Happy 70th, Mike!

Every time Veterans Day rolls around, I feel emotional. My brother Mike was born on Veterans Day. Today he is 70 years of age. I haven’t seen Mike in quite a while. My thinking about him has changed over the years. As a child, I tried to make contact with him. Mike is severely autistic, low functioning and has never uttered a word. From a very young age, I tried to understand him. I am the child on the left in the picture below (circa 1956).

My efforts to understand by brother have eventually served me in good stead, particularly by realizing that every individual with whom I come in contact has a story. However, the memories of frustration and sadness often well to the surface when I encounter people similar to my brother.

I began this blog in January 2013 as a way to share my experiences as the brother of someone utterly unreachable. I tried documenting my efforts at understanding Mike by photographing him; by writing about him; by reading about the workings of the brain; by reading about the history mental illness; by trying to imagine the unimaginable.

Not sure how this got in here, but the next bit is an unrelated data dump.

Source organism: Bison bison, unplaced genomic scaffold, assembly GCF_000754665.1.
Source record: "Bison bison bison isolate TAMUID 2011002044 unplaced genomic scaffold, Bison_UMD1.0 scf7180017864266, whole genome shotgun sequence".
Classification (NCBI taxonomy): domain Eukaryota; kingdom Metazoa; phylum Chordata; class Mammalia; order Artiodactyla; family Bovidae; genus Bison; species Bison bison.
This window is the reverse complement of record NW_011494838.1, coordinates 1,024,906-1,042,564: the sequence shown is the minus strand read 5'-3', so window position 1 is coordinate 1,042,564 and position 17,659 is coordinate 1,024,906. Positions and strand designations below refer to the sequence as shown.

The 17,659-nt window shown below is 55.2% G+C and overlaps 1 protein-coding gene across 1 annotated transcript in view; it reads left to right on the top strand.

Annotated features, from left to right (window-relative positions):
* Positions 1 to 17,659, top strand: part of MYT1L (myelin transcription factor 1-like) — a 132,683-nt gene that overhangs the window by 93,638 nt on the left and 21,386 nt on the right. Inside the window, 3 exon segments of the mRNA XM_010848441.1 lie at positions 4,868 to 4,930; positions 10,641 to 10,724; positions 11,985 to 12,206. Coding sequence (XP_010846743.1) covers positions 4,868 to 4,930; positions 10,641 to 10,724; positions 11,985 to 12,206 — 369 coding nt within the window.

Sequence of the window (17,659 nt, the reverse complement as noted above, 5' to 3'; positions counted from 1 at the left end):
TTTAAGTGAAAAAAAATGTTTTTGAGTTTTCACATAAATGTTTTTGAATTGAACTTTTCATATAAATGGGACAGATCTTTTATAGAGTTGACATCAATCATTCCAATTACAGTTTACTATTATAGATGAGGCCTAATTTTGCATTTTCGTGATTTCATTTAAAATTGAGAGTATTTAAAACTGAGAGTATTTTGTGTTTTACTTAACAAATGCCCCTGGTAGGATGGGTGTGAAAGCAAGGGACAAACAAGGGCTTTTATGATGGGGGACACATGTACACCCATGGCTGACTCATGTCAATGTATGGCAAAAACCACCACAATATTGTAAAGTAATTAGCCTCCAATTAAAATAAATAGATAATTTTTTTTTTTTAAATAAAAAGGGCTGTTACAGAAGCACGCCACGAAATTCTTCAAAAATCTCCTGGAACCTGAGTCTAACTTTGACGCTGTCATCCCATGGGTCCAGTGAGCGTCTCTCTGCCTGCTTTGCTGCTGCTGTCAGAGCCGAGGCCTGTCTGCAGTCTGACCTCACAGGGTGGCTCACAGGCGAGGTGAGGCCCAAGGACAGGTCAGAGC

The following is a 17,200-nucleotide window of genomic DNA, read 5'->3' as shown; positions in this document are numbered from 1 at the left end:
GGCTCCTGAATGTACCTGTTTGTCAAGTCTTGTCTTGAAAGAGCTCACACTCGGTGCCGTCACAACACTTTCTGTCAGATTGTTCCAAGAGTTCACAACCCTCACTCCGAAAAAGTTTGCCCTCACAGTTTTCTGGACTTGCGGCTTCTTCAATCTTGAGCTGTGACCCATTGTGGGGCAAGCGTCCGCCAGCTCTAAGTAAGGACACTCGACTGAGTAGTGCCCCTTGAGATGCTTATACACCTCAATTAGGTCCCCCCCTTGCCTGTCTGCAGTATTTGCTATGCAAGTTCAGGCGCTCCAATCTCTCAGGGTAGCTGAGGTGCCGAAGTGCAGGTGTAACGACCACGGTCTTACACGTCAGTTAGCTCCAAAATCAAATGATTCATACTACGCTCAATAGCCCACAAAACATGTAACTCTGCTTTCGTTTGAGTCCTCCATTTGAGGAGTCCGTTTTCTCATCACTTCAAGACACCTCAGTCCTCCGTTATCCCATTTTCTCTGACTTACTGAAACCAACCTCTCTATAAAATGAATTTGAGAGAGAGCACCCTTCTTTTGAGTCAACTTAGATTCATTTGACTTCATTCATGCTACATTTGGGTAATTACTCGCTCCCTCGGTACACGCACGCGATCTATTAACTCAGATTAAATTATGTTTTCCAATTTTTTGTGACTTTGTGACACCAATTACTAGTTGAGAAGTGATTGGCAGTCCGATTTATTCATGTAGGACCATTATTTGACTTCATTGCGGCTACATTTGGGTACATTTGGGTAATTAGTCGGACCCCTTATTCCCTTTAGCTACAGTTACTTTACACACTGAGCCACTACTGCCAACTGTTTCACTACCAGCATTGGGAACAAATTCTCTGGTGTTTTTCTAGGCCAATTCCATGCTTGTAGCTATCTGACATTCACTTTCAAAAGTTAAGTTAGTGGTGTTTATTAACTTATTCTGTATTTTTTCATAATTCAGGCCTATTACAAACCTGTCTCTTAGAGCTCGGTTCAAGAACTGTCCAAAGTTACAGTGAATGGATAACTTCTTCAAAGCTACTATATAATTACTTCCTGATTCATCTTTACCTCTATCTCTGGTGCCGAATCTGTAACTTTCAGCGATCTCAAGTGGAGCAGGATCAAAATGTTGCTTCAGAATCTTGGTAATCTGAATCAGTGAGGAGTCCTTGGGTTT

Over the past several years, my blog has evolved into a platform for my creative efforts.  My photographs of Mike (Mike Portrait, Bandaged Mike, Michael Looking at his Portrait, ) gave way to combining my writing with images (i.e., Invisible Barrier), to photo manipulation (The Other Mike), then to sketches and watercolor paintings. For instance, I painted a series about the barrier that keeps me from my brother (Barrier #5, , Abstract – Barrier, Barrier Series with Gestures). I painted portrait after portrait ( Portrait – Mike Resting, Mike Portrait No. 2, Mike Portrait No. 3). [Note – I cannot curate a summary of my blog in this short space, but I welcome new readers to explore other topics I explored such as the dynamics of our family, etc..]

I was lucky to have my mother and younger brother, Dave, along on my last visit to Mike in his group home (The Visit – I should include a trigger warning here, as my I was very distraught to ultimately realize that after a lifetime, there was no connection from my brother to me).

This photo is from Mike’s birthday, the last time that my mother, my younger brother, Mike and I were all together.

Family Portrait

Happy Birthday Mike. I love you (?)… the idea of you (?)… my idea of you (?)… that you are my brother… that you helped me become a better person….. it’s complicated.


2 thoughts on “Happy 70th, Mike!

  1. Your struggles to understand and connect with your brother involve issues we all face in our interactions with the world. Thanks for opening yourself and sharing them.
    And yes, happy birthday to Mike! (K)

    Liked by 3 people

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